Indeed, the weakest scenes in Killer of Sheep involve Stan’s job at the slaughterhouse. Unlike most of the film critics who have put Burnett’s film up on a pedestal, I actually know what the inside of a slaughterhouse looks like, having worked in fish canneries in the 1990s. In spite of one striking image of sheep after they’ve been slaughtered, these scenes fall flat. They capture none of the smell, the noise, the chaos, or the violence of a slaughterhouse. For that, go to Jennifer Lawrence’s squirrel skinning scene in Winter’s Bone,where she viscerally recoils from the blood and guts. The abattoir in Killer of sheep is arty and contrived, a clumsy attempt at symbolism. Yeah, we get it. Stan and his friends, the working class as a whole, are just like sheep, aimlessly milling about, waiting to be slaughtered. But if you’re going to film a scene in a slaughterhouse, it had better be messier. Slaughterhouses aren’t bloodless.

Perhaps it’s best to look at Killer of Sheep exactly as what it is, a brilliant student film made by a gifted cinematographer.  In a purely visual sense, Killer of Sheep is a triumph. Burnett may not know how to write a story. His actors, non actors, may seem wooden and clumsy, and the sound maybe incompetently mixed, but as a still photographer he has to rank with some of the greatest. The lighting is perfect, not just in one scene, but in every scene. The framing, while simple, is also deceptively simple. Every scene, every moment, has the palpable feel of reality. I suspect that if a professor of photography at Pratt Institute diagrammed Killer of Sheep scene by scene, he’d find that every frame is perfectly composed. Killer of Sheep looks as good as any black and white film by Jim Jarmusch. Frame by frame, the black and white photography in Killer of Sheep is as beautiful as the black and white photography in John Ford’s most beautiful film, “My Darling Clementine.” Killer of Sheep looks as good as the collected works of Henri Cartier Bresson.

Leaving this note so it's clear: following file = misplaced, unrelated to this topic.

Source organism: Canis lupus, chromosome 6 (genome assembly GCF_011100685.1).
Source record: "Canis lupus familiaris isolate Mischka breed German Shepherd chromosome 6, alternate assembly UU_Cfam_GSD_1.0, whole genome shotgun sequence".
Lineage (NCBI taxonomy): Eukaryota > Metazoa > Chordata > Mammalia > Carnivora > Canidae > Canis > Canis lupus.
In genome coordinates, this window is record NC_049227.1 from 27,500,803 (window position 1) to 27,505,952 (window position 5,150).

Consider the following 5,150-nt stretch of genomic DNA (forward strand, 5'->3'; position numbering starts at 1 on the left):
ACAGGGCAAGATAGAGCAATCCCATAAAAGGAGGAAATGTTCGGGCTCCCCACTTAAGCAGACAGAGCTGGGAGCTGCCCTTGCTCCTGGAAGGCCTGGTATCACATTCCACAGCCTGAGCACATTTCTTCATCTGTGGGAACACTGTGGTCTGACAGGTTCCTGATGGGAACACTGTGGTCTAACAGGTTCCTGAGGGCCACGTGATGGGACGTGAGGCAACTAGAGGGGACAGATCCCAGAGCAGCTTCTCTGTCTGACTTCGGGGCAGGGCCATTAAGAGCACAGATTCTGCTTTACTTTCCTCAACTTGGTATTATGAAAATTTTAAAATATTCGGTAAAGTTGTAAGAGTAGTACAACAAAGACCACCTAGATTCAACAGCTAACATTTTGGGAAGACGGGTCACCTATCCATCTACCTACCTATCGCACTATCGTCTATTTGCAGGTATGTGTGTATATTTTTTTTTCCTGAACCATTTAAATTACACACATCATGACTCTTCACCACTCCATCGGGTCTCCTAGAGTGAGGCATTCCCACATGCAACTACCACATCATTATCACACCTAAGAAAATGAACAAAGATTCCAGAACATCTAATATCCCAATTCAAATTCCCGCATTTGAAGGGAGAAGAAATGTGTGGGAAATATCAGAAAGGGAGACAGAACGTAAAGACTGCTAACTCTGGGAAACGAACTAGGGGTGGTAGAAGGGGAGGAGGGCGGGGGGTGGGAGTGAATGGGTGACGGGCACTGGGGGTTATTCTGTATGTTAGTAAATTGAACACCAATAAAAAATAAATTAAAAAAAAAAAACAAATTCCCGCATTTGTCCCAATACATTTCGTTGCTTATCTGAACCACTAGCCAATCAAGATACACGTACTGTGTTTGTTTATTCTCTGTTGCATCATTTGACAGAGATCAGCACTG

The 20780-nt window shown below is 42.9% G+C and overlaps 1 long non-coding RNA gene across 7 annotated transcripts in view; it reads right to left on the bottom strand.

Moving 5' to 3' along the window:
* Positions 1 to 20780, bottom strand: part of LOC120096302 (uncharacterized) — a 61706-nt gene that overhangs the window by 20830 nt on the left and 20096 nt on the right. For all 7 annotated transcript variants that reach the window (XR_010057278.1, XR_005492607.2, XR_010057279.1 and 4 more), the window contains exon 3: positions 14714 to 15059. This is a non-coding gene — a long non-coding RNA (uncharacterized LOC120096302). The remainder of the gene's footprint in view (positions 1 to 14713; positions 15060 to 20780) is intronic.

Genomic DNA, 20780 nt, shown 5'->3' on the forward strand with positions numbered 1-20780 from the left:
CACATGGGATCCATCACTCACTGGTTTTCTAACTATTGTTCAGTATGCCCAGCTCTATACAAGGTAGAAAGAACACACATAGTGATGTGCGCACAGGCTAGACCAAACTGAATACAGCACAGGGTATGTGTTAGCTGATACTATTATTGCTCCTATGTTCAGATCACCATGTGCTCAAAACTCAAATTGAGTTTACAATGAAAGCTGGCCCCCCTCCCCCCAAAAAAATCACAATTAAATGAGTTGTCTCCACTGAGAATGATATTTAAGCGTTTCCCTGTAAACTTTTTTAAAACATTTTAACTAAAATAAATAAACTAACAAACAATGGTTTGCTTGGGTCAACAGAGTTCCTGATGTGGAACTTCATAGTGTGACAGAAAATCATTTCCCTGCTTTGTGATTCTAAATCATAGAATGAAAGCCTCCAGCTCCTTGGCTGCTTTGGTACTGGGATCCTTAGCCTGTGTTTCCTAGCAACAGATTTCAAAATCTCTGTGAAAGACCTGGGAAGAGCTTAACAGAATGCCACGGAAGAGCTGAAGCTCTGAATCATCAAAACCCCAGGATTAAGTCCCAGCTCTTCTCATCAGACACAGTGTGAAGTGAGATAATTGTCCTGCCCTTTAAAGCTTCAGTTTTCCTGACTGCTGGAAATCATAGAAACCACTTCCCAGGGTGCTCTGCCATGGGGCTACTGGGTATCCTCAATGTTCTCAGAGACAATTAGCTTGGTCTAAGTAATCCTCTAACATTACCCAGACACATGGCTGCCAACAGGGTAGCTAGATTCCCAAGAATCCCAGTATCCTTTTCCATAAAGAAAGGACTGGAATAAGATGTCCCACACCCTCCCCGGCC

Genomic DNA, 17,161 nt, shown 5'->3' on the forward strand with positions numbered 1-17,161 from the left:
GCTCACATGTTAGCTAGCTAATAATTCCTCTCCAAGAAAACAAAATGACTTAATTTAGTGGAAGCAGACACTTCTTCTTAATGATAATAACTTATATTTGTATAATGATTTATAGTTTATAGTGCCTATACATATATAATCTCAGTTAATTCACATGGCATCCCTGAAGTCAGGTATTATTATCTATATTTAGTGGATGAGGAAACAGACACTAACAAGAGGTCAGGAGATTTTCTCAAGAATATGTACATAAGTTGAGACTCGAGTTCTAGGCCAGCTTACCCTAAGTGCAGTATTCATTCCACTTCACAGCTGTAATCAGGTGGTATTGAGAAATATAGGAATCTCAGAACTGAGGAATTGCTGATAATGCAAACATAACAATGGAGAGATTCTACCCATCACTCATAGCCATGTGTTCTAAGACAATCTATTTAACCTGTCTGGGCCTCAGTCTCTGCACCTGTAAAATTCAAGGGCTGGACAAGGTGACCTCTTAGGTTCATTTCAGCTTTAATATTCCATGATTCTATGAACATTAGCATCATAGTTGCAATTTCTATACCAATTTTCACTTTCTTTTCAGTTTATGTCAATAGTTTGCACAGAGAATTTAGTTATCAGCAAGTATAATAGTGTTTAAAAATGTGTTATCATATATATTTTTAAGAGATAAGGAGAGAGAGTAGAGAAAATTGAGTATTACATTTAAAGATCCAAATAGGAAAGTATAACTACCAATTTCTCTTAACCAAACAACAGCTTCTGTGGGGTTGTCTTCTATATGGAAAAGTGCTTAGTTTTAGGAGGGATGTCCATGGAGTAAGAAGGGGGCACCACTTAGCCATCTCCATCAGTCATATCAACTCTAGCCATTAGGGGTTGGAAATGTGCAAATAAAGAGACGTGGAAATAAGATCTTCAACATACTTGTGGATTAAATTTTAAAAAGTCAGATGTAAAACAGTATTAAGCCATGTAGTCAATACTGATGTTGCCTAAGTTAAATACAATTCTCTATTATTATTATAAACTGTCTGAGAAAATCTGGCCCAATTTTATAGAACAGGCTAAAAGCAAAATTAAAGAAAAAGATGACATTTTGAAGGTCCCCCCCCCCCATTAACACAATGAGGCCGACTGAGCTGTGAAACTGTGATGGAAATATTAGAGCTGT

It’s just too bad that whatever Burnett’s motivations, Killer of Sheep never quite rises above the level of poverty porn.

American Hustle (2013)

People believe what they want to believe